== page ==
EAST DORSET — This is a story of how history comes alive, courtesy of today’s internet technology. The story starts with an East Dorset farmhouse.
Like the majority of the houses in East Dorset Village, this house reflects Greek Revival characteristics. It has a gable-front roofline, with an off-center main entrance, a pair of double-hung windows to the left, and two more above on the second level.
The classic style entryway includes a cornice, frieze and architrave above the door and narrow sidelights. Vertical pilasters accent each corner of the façade, along with frieze boards accenting the gutters beneath the roof. A wing extends to the south of the main block, and additional sections have been added towards the back. Dormers in the south-facing roof also prominent, but are not original to the house. In the mid-19th Century, this was the home of Franklin G. Harwood. Mr. Harwood was part of the extensive Harwood family that settled in southwest Vermont.
A cousin, Hiram Harwood, had kept a farm journal for 27 years, recounting the trials and tribulations of running a large farm in what is today’s, Old Bennington. His diary is part of the extensive holdings at the Bennington Museum.
Franklin made his money in the local lumber business, owning many acres of land towards the southern part of East Dorset. An 1856 East Dorset map shows him living at this exact location. By 1869, he is shown as operating a custom grist and saw mill just to the south of the house and another property south and west of today’s Route 7.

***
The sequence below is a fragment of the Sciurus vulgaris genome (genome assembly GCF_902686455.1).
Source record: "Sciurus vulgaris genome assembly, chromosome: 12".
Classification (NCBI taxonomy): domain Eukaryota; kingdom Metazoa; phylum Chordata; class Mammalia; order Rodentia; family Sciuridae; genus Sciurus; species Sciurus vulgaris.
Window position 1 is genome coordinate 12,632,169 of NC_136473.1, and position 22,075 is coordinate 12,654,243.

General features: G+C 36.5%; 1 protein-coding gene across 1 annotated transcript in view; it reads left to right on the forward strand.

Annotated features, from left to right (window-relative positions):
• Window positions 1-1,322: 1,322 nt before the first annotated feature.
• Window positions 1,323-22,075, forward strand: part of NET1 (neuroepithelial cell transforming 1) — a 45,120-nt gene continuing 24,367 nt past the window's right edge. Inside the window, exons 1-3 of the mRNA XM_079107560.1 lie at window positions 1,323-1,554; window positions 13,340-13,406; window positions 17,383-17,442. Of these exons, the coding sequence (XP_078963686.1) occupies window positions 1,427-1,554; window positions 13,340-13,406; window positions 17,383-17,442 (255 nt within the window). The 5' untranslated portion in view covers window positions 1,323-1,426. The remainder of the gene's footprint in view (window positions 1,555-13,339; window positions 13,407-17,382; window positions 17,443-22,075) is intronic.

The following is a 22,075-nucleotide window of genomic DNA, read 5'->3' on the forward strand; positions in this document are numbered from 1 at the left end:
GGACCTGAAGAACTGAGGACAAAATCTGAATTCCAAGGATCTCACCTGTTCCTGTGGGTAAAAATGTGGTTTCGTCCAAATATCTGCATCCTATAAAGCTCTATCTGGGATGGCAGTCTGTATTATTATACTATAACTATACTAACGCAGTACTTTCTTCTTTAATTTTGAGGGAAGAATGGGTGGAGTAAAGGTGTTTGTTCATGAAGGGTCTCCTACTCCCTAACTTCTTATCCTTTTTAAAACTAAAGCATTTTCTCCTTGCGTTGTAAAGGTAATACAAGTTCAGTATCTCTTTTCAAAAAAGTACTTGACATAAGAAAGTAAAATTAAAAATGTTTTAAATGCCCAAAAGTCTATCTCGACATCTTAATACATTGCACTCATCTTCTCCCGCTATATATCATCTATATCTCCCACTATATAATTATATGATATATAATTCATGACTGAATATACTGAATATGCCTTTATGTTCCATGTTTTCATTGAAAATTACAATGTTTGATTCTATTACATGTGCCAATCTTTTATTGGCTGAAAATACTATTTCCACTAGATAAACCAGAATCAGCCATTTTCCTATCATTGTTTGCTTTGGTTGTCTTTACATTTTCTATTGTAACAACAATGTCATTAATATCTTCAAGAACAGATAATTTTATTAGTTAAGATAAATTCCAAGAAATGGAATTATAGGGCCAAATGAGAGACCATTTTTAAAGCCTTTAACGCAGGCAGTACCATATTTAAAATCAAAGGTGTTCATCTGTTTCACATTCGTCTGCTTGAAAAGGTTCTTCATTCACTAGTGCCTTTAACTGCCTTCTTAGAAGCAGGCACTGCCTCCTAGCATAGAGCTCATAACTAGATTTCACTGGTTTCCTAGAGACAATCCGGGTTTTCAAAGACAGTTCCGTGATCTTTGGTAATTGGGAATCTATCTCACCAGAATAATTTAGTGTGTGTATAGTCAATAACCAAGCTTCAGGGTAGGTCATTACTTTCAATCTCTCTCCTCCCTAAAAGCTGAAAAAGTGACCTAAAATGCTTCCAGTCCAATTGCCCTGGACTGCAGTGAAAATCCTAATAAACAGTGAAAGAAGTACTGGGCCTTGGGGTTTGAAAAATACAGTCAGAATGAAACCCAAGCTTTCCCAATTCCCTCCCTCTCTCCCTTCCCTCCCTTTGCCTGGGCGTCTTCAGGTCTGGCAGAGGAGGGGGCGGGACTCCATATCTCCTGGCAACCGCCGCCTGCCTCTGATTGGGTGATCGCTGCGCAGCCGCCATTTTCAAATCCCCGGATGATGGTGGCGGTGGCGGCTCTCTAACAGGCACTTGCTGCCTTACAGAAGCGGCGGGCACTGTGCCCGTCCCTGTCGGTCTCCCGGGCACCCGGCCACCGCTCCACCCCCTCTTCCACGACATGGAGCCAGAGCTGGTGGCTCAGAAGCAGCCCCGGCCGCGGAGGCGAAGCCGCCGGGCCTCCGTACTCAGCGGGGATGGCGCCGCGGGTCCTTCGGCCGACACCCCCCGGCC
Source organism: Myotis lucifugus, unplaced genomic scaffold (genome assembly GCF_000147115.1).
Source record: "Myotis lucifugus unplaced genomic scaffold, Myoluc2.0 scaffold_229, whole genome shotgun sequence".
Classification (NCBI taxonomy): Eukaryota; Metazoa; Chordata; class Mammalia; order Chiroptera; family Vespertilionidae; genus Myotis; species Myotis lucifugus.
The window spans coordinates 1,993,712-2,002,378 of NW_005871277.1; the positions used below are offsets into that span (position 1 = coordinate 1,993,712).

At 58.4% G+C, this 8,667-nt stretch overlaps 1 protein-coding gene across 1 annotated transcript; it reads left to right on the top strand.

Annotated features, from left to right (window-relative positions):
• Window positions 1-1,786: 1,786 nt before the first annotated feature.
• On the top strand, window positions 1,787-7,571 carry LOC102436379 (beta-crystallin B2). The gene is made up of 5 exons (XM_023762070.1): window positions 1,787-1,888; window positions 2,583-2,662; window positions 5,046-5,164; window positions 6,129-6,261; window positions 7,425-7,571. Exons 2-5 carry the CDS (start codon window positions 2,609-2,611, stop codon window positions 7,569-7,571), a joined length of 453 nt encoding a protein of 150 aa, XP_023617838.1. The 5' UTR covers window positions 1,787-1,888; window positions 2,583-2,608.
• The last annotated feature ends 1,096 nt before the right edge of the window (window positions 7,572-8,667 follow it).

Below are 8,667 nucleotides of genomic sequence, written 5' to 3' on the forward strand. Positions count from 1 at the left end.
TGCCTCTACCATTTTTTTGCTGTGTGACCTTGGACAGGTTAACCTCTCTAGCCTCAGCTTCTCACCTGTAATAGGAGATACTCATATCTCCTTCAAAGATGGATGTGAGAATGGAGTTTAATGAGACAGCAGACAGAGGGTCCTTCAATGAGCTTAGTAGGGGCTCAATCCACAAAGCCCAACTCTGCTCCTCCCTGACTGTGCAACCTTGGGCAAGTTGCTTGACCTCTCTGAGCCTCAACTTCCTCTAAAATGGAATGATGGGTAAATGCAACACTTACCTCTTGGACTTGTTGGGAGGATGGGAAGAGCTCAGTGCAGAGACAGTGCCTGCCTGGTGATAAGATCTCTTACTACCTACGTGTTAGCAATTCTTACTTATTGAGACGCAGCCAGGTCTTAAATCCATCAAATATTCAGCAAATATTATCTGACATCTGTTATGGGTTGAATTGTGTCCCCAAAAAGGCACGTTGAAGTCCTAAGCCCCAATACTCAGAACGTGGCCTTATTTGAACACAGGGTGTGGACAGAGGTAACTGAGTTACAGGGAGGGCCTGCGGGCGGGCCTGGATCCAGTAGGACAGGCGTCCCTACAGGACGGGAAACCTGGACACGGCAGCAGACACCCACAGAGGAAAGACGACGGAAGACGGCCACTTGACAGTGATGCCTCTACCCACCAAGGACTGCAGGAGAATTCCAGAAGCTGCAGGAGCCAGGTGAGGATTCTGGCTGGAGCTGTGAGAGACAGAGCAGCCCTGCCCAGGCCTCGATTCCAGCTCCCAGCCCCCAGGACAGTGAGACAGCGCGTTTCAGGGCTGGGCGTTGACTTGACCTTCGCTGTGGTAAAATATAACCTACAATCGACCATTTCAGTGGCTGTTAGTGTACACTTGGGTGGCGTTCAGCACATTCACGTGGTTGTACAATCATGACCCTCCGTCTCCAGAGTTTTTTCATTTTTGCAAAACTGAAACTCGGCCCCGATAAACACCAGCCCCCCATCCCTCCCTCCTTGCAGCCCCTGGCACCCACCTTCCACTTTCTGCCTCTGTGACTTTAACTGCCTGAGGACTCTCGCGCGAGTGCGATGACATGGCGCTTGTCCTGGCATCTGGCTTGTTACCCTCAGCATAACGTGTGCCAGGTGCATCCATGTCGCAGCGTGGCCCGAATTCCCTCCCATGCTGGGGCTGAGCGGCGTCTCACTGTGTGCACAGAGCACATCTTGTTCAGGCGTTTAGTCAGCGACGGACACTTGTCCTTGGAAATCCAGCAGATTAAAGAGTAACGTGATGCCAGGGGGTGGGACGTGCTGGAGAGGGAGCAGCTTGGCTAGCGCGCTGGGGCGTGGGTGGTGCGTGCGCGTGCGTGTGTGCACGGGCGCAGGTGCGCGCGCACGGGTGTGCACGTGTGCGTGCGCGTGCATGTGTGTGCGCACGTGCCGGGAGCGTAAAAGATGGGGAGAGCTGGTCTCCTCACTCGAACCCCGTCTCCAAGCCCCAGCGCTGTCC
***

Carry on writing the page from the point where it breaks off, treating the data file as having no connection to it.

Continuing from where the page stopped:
As a lumberman he was either a competitor or colleague of Ira Cochran, the wealthiest man in Dorset. Mr. Cochran lived just up the road from this house, and he had sold Mr. Harwood the land on which this house was built. Mr. Harwood was married to one of Mr. Cochran’s younger sisters, Elvira. By 1855, Frank Harwood was the ninth-wealthiest man in all of Dorset, as listed in the Grand List of that year. Franklin lived to see 1899 and Elvira died in 1886. By 1915, the entire family had left East Dorset, some settling as far west as California. In 1928, Clarence and Mary Button bought the property. Some East Dorseters may remember the Button Farm with the cows and chickens scratching around in the side yard and the “Button Box” out front selling Sunoco gas. Sometime in the 1940s Mary S. Button opened Sally’s Luncheonette, across the “new” Route 7 on the west side the highway. She advertised “Light Lunches, Gas (Sunoco) and Oil, and Maple Products.”
But the best part of this house’s history just occurred.
Out of the blue, and courtesy of the internet, Kate McPhee, today’s owner and descendant of an early lumberman in Denver, received an email message from a man in New York City who is a direct descendant of the original Harwoods. He had Googled the address of his ancestral home and Kate’s business — Kate’s Full Circle Farm — popped up.
Subsequently, Kate has been corresponding with her contact in NYC and his elderly mother in California, resulting in the sharing of two 19th Century photos of Franklin and Elvira Harwood. So, history has come full circle at the Full Circle Farm, courtesy of today’s internet technology.
Do you want to contribute a historical piece on your town? Email Editor Darren Marcy at firstname.lastname@example.org.